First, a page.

The musical Chicago is famous around the globe, but this theatrical phenomenon arrived at its position of eminence only after a long, strange production history. It began as a 1926 play composed by reporter Maurine Dallas Watkins, who was inspired by a pair of real-life murders that she covered for the Chicago Tribune. The play, which had no musical elements, was successful enough to inspire a silent film adaptation produced by Cecil B. DeMille (1927), which itself led to a remake, Roxie Hart (1942).
The material later came to the attention of renowned choreographer Bob Fosse, who spent years attempting to secure the rights from the reclusive Watkins. These efforts eventually paid off for Fosse: Chicago: A Musical Vaudeville opened on Broadway in 1975 and would run for 936 performances. A 1979 West End (London) production would also prove highly successful.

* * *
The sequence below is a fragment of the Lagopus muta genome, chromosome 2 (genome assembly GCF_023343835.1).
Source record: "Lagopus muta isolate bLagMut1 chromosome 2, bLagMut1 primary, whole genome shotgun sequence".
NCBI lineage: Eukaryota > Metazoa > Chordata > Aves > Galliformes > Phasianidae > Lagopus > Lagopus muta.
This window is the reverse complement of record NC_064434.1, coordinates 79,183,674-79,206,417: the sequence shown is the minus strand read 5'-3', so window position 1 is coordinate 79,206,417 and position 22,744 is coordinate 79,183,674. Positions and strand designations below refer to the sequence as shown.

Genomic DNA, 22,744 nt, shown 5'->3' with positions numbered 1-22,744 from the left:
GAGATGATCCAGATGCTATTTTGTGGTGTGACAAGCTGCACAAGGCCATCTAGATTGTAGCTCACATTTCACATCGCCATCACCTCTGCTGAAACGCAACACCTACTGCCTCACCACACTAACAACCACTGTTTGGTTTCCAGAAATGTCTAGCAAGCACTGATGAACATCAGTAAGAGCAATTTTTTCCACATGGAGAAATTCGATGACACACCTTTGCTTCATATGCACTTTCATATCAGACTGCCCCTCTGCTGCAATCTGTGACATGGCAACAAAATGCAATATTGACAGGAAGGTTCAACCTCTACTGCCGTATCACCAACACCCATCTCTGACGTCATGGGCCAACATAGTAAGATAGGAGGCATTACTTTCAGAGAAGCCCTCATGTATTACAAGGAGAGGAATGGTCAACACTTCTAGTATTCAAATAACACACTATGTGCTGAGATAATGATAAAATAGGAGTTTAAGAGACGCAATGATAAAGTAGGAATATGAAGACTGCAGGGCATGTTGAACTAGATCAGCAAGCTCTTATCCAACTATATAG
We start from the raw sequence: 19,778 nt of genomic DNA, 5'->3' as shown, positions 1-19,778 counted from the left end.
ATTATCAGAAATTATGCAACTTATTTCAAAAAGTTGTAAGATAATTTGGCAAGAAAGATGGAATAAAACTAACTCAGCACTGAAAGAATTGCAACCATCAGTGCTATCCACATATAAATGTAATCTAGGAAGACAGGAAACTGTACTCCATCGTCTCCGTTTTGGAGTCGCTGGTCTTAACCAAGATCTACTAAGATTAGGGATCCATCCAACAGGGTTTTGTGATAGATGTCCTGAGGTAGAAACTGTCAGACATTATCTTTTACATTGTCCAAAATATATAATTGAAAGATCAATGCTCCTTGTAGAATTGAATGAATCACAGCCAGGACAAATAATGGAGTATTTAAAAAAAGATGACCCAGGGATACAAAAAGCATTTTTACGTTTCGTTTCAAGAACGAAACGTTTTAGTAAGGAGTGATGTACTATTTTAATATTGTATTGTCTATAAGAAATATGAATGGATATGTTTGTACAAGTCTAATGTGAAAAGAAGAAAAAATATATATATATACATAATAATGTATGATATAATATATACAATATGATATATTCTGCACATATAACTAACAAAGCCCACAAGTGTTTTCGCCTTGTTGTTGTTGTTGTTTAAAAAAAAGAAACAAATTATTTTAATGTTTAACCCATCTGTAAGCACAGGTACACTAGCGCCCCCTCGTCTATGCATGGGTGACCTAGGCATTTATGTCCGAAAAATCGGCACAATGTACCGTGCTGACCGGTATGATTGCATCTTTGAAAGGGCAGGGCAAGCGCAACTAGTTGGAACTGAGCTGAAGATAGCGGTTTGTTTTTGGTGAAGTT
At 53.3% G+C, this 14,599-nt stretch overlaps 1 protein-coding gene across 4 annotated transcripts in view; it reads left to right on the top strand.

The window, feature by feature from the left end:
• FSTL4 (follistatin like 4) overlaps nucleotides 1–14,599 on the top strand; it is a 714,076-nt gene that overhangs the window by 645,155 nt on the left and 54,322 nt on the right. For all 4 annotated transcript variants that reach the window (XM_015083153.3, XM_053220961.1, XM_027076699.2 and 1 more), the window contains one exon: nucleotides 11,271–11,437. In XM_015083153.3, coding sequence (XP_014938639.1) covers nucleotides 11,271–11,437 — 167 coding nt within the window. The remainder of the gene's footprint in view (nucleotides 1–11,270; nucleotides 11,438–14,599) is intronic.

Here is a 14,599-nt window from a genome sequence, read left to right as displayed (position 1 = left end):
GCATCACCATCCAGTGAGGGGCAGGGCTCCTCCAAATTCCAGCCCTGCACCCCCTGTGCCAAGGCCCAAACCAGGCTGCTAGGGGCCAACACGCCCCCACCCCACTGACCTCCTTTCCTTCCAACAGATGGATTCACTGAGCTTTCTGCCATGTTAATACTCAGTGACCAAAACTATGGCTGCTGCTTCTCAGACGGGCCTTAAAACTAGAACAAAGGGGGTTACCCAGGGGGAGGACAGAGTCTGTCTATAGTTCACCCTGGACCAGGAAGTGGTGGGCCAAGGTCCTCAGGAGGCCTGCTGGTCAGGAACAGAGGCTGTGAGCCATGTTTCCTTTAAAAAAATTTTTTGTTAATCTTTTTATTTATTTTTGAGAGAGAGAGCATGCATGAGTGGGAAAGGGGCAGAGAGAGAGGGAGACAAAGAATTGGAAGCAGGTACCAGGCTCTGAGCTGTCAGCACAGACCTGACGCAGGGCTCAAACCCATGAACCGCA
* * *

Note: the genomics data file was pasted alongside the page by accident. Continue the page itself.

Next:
All this was prelude to the 1996 Broadway revival. Now titled Chicago: The Musical, the show sported a new book by playwright David Thompson and a strikingly minimalist set. The production was an instant hit, eventually winning six Tony Awards; it currently holds the record as the longest-running Broadway musical revival. The 2002 film adaptation, Chicago, would earn the Academy Award for Best Picture, further enhancing the fame of the stage version. If you haven’t seen this vibrant musical in person, it’s not too late—you can purchase Chicago tickets at FrontRowTickets.com.